The Missouri Conference ordained eight elders and recognized the orders of two others during the Saturday night ordination service.
Elders are called to a lifetime of ministry of service, word, sacrament and order. Servanthood is expressed by leading worship and prayer, administering sacraments, exercising pastoral supervision, and leading the Church in mission to the world. Those ordained as elders on Saturday night were Glen Patrick Connoley, Katrina Drew, Tina L. Harris, Chelsey D. Hillyer, Mark Andrew Kailbourn Sr., Ashley Morgan Kirk, William “Peter” Norton and Daniel Lorene Shanks.
Clergy from another denomination may have their orders recognized and be received as a full member of the United Methodist connection. On Saturday night Jason D. Bryles and F. Willis Johnson Jr. had their orders recognized.
Ordination is into service of Christ’s holy Church, not just the United Methodist Church. Bishop Sylvester Williams Sr. is the Bishop for the third Episcopal District of the Christian Methodist Episcopal church, which covers 10 states. He brought ecumenical greetings to the ordination service.
“How good and how pleasant it is to gather together in unity. We greet you in with Christ’s joy,” Bishop Williams said.
He thanked God for pan-Methodism and for Bishop Farr joining in the Emancipation Day on January 1 in St. Louis.
Bishop Frank Beard of the Illinois Great Rivers Conference was the preacher for the ordination service. He opened with a prayer, “Oh Lord, fill my mouth with worthwhile stuff, then nudge me when I’ve said enough. Amen.”
Bishop Beard said whenever he sees lists of the toughest jobs, he feels the lists always fails to mention the toughest two. He considers the second toughest to be a stay-at-home parent, and the toughest to be serving a church as a pastor.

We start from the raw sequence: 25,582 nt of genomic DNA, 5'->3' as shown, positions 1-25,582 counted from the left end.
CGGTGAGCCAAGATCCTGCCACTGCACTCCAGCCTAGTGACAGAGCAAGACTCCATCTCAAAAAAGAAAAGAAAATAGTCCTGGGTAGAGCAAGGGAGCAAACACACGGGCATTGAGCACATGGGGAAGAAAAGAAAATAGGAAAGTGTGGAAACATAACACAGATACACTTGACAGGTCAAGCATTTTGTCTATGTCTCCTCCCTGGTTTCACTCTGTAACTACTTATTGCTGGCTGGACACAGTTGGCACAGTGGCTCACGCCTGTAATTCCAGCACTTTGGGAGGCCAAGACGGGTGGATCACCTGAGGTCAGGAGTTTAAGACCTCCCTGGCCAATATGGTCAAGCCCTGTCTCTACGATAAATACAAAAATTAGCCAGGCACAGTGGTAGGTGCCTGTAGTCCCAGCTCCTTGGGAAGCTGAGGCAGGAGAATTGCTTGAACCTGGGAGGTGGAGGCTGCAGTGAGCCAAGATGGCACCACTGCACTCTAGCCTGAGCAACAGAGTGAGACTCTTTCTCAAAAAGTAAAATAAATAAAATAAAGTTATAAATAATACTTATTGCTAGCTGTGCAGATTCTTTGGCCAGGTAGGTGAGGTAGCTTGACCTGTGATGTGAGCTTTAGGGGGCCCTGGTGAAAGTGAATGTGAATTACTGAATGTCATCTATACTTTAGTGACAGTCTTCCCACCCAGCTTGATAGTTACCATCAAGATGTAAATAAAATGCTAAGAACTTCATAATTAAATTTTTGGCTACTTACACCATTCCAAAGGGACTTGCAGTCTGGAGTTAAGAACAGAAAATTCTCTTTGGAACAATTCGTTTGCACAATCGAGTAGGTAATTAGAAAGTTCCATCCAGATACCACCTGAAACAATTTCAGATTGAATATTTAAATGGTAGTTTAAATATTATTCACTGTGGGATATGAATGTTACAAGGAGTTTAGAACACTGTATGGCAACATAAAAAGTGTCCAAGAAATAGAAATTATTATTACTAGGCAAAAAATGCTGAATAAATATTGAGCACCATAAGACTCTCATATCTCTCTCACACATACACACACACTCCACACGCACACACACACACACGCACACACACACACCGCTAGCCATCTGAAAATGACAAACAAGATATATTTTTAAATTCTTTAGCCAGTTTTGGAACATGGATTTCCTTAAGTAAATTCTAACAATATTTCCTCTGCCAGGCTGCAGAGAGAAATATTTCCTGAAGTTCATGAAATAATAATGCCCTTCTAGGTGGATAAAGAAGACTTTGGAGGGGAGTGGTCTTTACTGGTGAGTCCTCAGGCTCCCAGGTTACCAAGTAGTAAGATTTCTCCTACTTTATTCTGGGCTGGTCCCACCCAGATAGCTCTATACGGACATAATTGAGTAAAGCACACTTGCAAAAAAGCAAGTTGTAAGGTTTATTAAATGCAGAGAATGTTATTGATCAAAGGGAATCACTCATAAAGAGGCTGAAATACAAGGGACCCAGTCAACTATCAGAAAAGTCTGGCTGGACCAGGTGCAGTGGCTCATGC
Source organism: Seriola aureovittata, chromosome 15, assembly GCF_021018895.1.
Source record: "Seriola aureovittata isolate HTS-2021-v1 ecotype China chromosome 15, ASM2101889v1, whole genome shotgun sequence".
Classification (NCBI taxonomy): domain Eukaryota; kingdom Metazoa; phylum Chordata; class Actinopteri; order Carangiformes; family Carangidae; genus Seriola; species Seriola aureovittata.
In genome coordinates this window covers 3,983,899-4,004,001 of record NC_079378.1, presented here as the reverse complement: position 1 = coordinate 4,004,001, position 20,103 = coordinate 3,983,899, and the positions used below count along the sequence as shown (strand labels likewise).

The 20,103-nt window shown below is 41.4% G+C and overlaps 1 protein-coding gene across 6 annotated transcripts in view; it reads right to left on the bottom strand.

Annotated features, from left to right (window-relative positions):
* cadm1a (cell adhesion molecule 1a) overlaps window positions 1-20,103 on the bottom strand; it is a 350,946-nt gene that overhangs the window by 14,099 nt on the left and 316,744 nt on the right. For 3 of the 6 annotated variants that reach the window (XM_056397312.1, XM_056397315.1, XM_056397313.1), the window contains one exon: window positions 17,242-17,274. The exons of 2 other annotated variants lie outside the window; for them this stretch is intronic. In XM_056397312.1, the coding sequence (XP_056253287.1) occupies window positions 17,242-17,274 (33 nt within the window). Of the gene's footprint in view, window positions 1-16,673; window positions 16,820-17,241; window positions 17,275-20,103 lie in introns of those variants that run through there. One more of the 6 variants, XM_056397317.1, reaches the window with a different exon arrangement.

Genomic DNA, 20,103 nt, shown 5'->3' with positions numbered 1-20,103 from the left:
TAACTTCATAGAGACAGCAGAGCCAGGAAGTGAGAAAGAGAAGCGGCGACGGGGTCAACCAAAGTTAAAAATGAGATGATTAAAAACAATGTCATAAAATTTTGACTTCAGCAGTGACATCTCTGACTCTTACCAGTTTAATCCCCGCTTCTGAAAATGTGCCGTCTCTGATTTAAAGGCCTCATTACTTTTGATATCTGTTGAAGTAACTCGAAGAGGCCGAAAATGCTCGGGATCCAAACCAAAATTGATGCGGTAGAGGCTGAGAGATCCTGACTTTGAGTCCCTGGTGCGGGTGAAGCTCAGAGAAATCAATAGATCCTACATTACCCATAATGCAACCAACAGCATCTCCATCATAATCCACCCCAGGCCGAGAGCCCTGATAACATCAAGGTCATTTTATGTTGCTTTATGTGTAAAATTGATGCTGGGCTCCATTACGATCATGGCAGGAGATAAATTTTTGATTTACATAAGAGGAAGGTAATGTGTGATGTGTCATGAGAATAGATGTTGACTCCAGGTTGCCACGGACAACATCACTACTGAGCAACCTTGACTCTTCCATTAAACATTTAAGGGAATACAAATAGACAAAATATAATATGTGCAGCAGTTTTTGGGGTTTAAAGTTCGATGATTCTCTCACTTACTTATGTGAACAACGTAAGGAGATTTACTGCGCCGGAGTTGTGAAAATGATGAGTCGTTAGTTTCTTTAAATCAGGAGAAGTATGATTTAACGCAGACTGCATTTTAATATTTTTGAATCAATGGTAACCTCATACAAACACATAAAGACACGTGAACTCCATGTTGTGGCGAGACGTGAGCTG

“Being in ministry is toughest because we are constantly conducting spiritual warfare,” he said.
As a junior in high school, Beard was on a youth group mission trip to Haiti. Upon arriving there, they were immediately taken to the top of the mountain overlooking the city to pray. He prayed and cried, and asked God to show him what to do with his life. Then when he looked down at the lights of the city they seemed to be in the shape of a cross, and he heard “Take up your cross and follow me.”
Once when traveling in Indiana he saw a man carrying a large cross. As he went by he saw the cross had been equipped with wheels, was cushioned at the carry point, and even had a place to store supplies. He found it hilarious, as it wasn’t what Jesus had in mind when he said “Take up your cross and follow me.” “Ministry is not always easy. It will take you to places filled with challenges,” Bishop Beard said. “The bishop and cabinet won’t always get it right, but God will take you where you are needed.”
He told the story of going on a hospital visit, and upon entering the room, the little old woman in the hospital bed called him a racial slur, cursed him and told him to get out of her room. Instead, he approached her bed, all 6’1”, 347 pounds of him, and said, “Lady, you’re going to die, and your soul isn’t in any shape to meet the Lord.” He then preceded to pray over her, not a 50-cent prayer but a $5 prayer, and left.
The next day when he was back at the hospital in the elevator, he prayed that he didn’t want to see that woman, and she didn’t want to see him, so he’d just skip her room. He wasn’t half a step past her room when he heard God say, “Who called you?” and he thought back to “Take up your cross and follow me.”
So he went back to her room. The woman explained that her father was a grand wizard of the Ku Klux Klan, and he taught her to hate people like Beard. She told her story, making some attempt at toning down her rhetoric. He asked if he could pray for her, and she said, “You can pray for me, but don’t touch me.” “Not a problem,” Bishop Beard said he thought, adding that if he had laid hands on her, it might have been around her neck.
“Ministry isn’t always comfortable,” he said. “There is no padded cross with wheels.”
The offering collected at the service was for the Pathway Out of Poverty Initiative. Dr. Elaine Eversmeyer Henderson thanked the Missouri Conference for initiating the Pathway Out of Poverty. She’s a retired school administrator.
“The Lord has laid a number on my heart, $50,000,” she said. “Think about it over time. Go back to your churches and small groups, and pray about it.”
She said she has been blessed because she has seen a mountain move. A young child was failing in school, and they realized it was because he was having difficulty reading, so they paired him with a mentor. Years later she saw his mother at a grocery store and was told he is now graduating from the University of Arkansas with a degree in engineering.